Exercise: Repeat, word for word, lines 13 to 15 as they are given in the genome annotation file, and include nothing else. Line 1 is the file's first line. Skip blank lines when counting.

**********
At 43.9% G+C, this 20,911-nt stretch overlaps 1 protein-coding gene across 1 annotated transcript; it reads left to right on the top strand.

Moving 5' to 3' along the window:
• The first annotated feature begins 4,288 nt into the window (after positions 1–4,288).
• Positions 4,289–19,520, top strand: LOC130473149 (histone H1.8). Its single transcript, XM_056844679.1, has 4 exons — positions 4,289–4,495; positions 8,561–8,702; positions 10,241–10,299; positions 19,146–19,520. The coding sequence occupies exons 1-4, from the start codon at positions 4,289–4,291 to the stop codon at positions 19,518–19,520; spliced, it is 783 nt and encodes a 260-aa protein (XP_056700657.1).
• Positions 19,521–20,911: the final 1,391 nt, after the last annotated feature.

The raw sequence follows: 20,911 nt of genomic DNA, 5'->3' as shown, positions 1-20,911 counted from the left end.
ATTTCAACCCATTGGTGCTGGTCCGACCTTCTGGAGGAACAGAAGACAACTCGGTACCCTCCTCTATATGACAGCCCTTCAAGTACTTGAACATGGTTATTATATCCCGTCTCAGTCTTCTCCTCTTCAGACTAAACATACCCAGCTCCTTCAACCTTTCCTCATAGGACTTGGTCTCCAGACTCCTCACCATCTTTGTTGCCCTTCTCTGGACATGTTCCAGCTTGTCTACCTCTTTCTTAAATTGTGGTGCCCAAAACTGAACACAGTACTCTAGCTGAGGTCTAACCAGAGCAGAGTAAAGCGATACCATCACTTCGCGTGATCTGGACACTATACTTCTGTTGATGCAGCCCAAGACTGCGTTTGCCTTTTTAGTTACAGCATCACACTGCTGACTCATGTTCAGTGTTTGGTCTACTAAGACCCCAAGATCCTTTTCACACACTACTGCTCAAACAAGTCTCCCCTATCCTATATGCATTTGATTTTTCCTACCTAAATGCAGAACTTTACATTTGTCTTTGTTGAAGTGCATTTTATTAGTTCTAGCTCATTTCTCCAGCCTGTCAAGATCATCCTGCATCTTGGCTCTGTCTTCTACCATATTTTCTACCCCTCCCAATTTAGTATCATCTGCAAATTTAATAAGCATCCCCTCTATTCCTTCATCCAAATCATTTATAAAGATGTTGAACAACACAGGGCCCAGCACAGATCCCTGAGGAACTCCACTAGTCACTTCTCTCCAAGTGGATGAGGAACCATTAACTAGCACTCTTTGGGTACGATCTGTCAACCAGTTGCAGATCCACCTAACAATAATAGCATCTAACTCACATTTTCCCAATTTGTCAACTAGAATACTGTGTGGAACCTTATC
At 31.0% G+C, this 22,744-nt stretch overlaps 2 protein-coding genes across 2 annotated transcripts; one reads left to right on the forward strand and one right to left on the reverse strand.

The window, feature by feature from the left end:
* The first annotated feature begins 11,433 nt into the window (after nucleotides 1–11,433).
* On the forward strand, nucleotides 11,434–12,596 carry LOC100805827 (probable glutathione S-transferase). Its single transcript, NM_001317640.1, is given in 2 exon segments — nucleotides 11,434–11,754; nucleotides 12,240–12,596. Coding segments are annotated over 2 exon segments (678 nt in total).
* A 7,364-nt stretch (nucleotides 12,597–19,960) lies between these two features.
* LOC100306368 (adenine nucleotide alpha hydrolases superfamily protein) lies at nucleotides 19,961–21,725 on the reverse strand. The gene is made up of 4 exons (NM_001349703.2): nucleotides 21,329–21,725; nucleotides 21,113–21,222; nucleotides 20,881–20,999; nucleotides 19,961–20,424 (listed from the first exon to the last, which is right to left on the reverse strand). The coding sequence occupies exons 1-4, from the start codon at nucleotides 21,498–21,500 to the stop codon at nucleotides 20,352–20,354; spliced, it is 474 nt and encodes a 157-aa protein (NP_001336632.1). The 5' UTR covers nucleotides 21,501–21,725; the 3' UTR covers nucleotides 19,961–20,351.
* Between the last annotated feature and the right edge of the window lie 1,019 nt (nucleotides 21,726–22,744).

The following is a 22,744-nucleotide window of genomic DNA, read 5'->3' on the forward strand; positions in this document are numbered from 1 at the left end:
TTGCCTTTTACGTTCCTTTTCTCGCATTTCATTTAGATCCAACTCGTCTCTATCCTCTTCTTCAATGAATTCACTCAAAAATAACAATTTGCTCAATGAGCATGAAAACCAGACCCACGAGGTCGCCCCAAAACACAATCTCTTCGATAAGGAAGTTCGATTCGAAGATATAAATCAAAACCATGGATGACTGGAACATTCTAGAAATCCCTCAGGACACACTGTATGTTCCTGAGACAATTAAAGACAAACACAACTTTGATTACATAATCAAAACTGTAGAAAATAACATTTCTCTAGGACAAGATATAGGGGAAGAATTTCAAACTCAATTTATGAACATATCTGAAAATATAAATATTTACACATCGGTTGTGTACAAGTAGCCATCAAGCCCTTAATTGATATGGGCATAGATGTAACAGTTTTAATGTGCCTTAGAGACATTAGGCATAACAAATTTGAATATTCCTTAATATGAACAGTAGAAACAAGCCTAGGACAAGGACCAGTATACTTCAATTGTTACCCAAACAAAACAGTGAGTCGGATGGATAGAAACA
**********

* LOC100306368 (adenine nucleotide alpha hydrolases superfamily protein) lies at nucleotides 19,961–21,725 on the reverse strand. The gene is made up of 4 exons (NM_001349703.2): nucleotides 21,329–21,725; nucleotides 21,113–21,222; nucleotides 20,881–20,999; nucleotides 19,961–20,424 (listed from the first exon to the last, which is right to left on the reverse strand). The coding sequence occupies exons 1-4, from the start codon at nucleotides 21,498–21,500 to the stop codon at nucleotides 20,352–20,354; spliced, it is 474 nt and encodes a 157-aa protein (NP_001336632.1). The 5' UTR covers nucleotides 21,501–21,725; the 3' UTR covers nucleotides 19,961–20,351.
* Between the last annotated feature and the right edge of the window lie 1,019 nt (nucleotides 21,726–22,744).

The following is a 22,744-nucleotide window of genomic DNA, read 5'->3' on the forward strand; positions in this document are numbered from 1 at the left end: